Gallery

Coalition promises to create jobs in English regions


The government is promising to create or safeguard more than 100,000 jobs in England, with an investment of £450m.

The Regional Growth Fund has provisionally accepted 50 bids for support from firms and partnerships.

They include expanding a sweet factory in Wakefield, redeveloping a former eye hospital in Manchester and building a manufacturing plant in Teesside.

Labour said the coalition had actually cut funding for regional growth by two thirds, putting many jobs at risk.

The Regional Growth Fund was created last year to replace the nine Regional Development Agencies which were set up by Labour but axed by the coalition.

‘Right support’

Mr Clegg has launched the fund in Manchester alongside former Conservative minister Lord Heseltine.

They say 27,000 jobs will be directly created or safeguarded with the £450m investment, with tens of thousands of others supported in associated supply chains.

Business Secretary Vince Cable told the BBC: “It’s targeted at those areas which have got significant deprivation, or which may be hit by cuts and losses in public sector employment.

Where will the money go

  • North-west: Bentley Motors, Pilkington UK
  • North-east: Nissan Motors, Proctor & Gamble
  • Yorkshire and Humber: Haribo, Carbon Trust
  • Midlands: Jaguar Land Rover, Alstom Grid UK, Bosch Thermotechnology
  • South-east and East: e2v Technologies, General Motors
  • South-west: Messier Dowty, EADS UK

“It concentrates on projects which bring in a lot of private investment alongside them So, for the £450m, we think that will generate £2.5bn of private sector employment.”

Mr Cable said most of the direct jobs created would be in the north-east of England, with the north-east and north-west combined accounting for just under half of the total.

The south-east and East Anglia had only one bid accepted.

Among the winners are the Liverpool Echo and the Western Daily Press newspapers. They plan to run competitions in which small businesses will compete for grants of between £10,000 and £100,000.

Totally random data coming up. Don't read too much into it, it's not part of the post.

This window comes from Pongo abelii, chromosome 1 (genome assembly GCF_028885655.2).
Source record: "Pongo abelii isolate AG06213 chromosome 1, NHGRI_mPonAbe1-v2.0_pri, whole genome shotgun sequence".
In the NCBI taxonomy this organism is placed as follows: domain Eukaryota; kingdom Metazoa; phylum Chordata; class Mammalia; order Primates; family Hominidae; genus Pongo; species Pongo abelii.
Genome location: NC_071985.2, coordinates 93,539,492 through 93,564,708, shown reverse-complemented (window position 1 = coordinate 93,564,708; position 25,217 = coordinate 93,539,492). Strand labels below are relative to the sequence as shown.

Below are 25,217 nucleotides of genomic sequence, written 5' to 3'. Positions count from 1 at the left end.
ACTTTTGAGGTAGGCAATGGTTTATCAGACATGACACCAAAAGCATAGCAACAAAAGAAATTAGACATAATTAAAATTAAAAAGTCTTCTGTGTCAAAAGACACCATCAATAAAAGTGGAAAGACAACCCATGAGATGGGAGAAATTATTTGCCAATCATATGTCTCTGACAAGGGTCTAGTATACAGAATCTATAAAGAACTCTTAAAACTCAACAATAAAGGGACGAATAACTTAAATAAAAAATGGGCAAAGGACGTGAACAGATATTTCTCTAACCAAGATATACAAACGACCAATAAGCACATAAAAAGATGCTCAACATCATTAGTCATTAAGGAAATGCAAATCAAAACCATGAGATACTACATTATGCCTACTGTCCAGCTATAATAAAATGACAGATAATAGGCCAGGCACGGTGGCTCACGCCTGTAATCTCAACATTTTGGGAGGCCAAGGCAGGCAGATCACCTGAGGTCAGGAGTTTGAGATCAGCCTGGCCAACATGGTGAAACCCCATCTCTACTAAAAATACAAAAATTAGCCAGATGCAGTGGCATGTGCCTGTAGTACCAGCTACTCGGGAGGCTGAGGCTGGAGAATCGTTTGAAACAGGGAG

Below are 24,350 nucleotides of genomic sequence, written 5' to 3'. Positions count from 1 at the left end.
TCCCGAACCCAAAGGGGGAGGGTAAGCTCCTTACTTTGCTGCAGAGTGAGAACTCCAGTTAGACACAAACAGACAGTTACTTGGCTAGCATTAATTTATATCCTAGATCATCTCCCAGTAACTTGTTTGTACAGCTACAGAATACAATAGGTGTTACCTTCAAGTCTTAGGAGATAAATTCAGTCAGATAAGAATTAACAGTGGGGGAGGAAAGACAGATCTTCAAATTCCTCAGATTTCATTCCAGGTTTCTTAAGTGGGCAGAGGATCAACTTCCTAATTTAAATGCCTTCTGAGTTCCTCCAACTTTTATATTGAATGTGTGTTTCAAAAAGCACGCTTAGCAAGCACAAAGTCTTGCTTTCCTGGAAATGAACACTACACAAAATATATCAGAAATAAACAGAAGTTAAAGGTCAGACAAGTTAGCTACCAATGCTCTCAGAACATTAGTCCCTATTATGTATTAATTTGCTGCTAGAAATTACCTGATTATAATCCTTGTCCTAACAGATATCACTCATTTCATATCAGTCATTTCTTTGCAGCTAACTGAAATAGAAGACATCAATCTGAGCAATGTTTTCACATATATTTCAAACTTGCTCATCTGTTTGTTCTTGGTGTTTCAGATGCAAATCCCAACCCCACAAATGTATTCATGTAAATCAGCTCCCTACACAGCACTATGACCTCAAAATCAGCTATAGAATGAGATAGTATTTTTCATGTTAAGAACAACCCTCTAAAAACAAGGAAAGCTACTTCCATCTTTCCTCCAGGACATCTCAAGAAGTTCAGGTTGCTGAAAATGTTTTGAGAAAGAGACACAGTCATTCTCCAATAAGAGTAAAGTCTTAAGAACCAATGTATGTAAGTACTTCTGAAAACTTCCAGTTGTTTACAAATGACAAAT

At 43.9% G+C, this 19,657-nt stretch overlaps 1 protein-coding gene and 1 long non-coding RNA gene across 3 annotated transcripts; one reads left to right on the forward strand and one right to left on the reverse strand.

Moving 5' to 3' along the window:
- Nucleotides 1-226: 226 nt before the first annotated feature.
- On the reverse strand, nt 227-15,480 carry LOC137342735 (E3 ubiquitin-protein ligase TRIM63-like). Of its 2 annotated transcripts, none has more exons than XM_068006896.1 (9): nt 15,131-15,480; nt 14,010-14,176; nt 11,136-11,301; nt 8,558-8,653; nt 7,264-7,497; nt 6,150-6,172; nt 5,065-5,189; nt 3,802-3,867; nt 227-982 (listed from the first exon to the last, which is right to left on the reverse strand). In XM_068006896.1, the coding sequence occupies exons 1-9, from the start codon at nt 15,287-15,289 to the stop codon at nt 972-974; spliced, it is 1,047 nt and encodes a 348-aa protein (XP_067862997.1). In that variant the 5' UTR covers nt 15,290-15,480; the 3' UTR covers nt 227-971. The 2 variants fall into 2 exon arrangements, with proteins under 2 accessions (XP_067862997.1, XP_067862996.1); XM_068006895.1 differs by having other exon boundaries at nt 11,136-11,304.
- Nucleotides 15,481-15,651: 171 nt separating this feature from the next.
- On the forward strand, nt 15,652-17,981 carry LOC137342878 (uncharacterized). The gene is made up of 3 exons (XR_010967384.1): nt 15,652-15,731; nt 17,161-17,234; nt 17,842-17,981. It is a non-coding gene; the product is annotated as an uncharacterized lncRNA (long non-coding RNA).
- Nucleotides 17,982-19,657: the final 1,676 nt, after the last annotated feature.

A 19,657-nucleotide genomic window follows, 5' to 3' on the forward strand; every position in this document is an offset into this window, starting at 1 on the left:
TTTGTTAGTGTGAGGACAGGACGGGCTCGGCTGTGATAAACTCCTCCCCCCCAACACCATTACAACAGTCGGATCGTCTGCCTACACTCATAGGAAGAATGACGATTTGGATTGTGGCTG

Critics say the pot of money available is too small and the business secretary admitted some bidders would miss out.

“In some cases the projects aren’t very good, but in many cases it’s because public money is scarce,” he said.

“But the Labour cry of ‘Let’s spend more money’… unfortunately, that’s why we’re in the mess we’re in.”

The rest of the growth fund, which adds up to £1.4bn in total, will be allocated later following a second round of bids, which opened on Tuesday.

‘More losers’

For Labour, shadow business secretary John Denham said: “By cutting funding for regional growth by two thirds the Tory-led government is choking off the funding needed for regions to grow and create the jobs our economy needs.

“The government is allocating £1.4bn over three years to projects, two thirds less than the £1.4bn a year Labour were investing through the RDAs alone.

“The desire to cut too far and too fast has caused growth to be revised down and the unemployment forecast to rise, all while government is holding back support for businesses looking for investment which will help regions to create jobs and ease reliance on the public sector.

“There are more losers than winners with today’s announcement.”

Mr Denham said Labour would have added an extra £200m to the funding announced on Tuesday through a repeat of the bankers bonus tax, as a “quick but effective way of supporting growth and creating jobs”.

The Regional Growth Fund was praised by the Engineering Employers Federation as a “welcome focus on supporting investment in research and development and backing high quality jobs in growing manufacturing sectors”.

And the Carbon Trust said it had received £1.9m from the fund, to be spent on energy efficiency projects and the creation of 3,000 jobs.

Advertisements

Leave a Reply

Please log in using one of these methods to post your comment:

WordPress.com Logo

You are commenting using your WordPress.com account. Log Out / Change )

Twitter picture

You are commenting using your Twitter account. Log Out / Change )

Facebook photo

You are commenting using your Facebook account. Log Out / Change )

Google+ photo

You are commenting using your Google+ account. Log Out / Change )

Connecting to %s